Post-surgical pain — minor Acetaminophen, NSAIDs Opioids rarely needed.
Post-surgical pain — moderate to severe Opioids Combinations of opioids may be prescribed if pain is severe.
Muscle aches Acetaminophen, NSAIDs If inflammation involved, NSAIDs may work better.
Muscle pulls NSAIDs, muscle relaxants If inflammation involved, NSAIDs may work better. Short-term use only.
Pain due to osteoarthritis Acetaminophen, NSAIDs See a doctor if pain persists.
Sprains NSAIDs Opioids may be needed for severe sprains.
Toothaches and pain following dental procedures Acetaminophen, NSAIDs Opioids may be needed if pain is severe; short-term use.
Pain due to heartburn or GERD2 Antacids, H2 Blockers (e.g. Tagamet, Zantac), Proton Pump Inhibitors (e.g. Prilosec OTC) Heartburn that lasts more than a week needs medical attention. Aspirin and NSAIDs should be avoided.
Chronic back pain Acetaminophen, NSAIDs Opioids may be necessary if other drugs do not control pain and pain is persistent. (See sidebar).
Pain from a kidney stone Acetaminophen, NSAIDs, Opioids Opioids usually needed if pain is severe.
Nerve pain3 Acetaminophen, NSAIDs, Anticonvulsants Opioids are sometimes used, but only if anticonvulsants have been tried and don’t work. Antidepressants are another option.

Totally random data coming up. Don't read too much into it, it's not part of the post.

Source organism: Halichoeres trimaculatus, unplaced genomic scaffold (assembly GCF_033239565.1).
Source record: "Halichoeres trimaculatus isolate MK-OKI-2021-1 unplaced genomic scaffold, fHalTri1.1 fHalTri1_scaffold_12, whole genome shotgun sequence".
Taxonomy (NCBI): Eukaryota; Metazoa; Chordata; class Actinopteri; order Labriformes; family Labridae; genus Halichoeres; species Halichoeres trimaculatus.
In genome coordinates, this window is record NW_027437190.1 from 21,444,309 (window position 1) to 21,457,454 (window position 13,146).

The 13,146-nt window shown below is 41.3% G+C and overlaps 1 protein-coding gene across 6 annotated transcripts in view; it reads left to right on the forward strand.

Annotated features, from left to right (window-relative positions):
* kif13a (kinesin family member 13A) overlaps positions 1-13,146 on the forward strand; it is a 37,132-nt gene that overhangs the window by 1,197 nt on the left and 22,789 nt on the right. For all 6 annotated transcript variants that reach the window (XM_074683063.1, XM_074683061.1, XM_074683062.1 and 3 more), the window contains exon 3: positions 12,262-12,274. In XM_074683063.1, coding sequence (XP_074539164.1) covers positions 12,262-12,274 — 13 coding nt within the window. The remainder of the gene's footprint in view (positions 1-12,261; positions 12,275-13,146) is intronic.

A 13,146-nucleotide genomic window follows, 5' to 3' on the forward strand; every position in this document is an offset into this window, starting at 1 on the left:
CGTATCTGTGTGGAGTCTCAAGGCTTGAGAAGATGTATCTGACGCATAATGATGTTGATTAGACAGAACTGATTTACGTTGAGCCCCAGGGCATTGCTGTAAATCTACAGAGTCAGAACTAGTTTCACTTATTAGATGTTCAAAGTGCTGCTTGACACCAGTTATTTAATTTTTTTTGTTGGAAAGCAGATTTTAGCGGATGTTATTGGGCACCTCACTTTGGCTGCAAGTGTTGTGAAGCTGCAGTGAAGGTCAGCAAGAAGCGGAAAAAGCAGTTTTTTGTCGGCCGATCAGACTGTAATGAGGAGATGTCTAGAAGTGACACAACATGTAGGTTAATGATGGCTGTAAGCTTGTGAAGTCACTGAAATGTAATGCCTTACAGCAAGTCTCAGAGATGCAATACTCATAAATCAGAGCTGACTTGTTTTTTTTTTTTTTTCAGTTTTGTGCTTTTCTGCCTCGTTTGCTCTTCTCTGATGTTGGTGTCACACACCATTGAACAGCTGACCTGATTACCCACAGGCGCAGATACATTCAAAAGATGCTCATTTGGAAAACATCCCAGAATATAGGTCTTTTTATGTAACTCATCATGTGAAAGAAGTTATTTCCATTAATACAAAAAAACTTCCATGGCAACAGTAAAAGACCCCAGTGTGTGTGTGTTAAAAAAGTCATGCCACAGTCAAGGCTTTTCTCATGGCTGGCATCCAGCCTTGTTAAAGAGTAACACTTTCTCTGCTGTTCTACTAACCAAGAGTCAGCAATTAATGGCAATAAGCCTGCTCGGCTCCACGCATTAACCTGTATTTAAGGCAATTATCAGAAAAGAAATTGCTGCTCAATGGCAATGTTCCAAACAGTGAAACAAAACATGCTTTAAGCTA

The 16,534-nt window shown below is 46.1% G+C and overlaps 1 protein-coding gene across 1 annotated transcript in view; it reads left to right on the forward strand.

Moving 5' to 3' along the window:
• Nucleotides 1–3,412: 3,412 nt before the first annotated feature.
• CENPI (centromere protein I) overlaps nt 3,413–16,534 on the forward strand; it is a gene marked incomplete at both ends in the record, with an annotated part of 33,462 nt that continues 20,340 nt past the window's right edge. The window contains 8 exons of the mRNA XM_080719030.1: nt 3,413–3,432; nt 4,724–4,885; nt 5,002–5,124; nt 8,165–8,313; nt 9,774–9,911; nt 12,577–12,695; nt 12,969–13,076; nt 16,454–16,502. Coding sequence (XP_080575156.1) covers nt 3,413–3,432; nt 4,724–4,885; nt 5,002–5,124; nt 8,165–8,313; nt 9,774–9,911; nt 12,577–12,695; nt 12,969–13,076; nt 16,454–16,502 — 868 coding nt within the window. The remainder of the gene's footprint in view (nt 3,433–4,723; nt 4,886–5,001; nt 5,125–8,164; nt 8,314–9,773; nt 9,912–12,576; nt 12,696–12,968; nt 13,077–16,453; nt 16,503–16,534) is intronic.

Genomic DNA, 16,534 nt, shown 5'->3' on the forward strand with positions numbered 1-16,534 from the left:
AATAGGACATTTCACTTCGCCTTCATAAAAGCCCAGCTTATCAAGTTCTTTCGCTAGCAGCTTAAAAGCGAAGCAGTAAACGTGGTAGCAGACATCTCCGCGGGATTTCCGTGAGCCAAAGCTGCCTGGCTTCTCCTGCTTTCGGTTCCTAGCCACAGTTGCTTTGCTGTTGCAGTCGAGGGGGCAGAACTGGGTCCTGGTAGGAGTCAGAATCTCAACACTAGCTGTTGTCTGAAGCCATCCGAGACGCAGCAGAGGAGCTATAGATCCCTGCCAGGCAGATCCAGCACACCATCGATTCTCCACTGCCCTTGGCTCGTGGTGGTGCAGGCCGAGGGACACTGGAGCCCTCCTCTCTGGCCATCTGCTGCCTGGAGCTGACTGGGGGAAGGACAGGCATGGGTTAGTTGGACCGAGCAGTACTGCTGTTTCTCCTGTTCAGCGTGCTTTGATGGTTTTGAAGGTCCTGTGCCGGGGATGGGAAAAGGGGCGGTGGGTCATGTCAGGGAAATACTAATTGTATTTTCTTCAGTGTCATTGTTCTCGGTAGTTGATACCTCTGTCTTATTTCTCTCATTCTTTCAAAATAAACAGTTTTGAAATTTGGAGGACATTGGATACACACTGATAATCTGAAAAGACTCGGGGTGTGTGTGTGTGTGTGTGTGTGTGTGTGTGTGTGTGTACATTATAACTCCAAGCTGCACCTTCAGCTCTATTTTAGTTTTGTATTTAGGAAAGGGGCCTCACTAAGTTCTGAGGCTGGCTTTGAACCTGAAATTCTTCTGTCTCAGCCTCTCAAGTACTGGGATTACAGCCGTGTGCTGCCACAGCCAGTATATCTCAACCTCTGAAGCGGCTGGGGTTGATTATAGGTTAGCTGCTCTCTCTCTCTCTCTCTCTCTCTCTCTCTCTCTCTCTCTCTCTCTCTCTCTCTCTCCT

Pain due to fibromyalgia4 Antidepressants, Anticonvulsants Opioids have not proved effective in treating fibromyalgia.

* Important Note: The information in this table is not comprehensive. It is meant as general guidance and reflects typical medical practice. It should not substitute for a doctor’s advice. If you have pain that lasts for more than 10 days, see a doctor. The table is based on numerous sources and does not reflect analysis or input from the Drug Effectiveness Review Project. Always follow the labeling or package insert information on nonprescription and prescription drugs you use to treat pain.

1. Includes aspirin and aspirin-like drugs such as ibuprofen (Advil, Motrin, and generic) and naproxen (Aleve and generic).

2. GERD=Gastroesophageal Reflux Disease, also referred to as stomach acid reflux.

3. Associated with diabetic neuropathy, shingles, injury-related nerve damage, compression of nerves in the spine, and nerve damage associated with cancer or HIV infection.

4. Fibromyalgia is a condition marked by muscle and joint tenderness and pain. Fatigue can also be present. The cause is unknown. The symptoms it produces and their severity vary widely from person to person.

How effective are opioids?

Unfortunately, while opioids are highly effective in relieving acute pain, they are only moderately effective in treating long-term chronic pain, and their effectiveness may diminish over time. What does this mean?

■ First, some people find that opioids don’t relieve all of their pain. For example, a person who had a pain score of seven on a zero-to-10 scale could have a score of, say, four to five after taking an opioid. Improvement, to be sure, but not a complete elimination of pain. This can be disappointing.

■ Second, some people may have to take doses so large to get adequate pain relief that side effects become a problem and outweigh the benefit.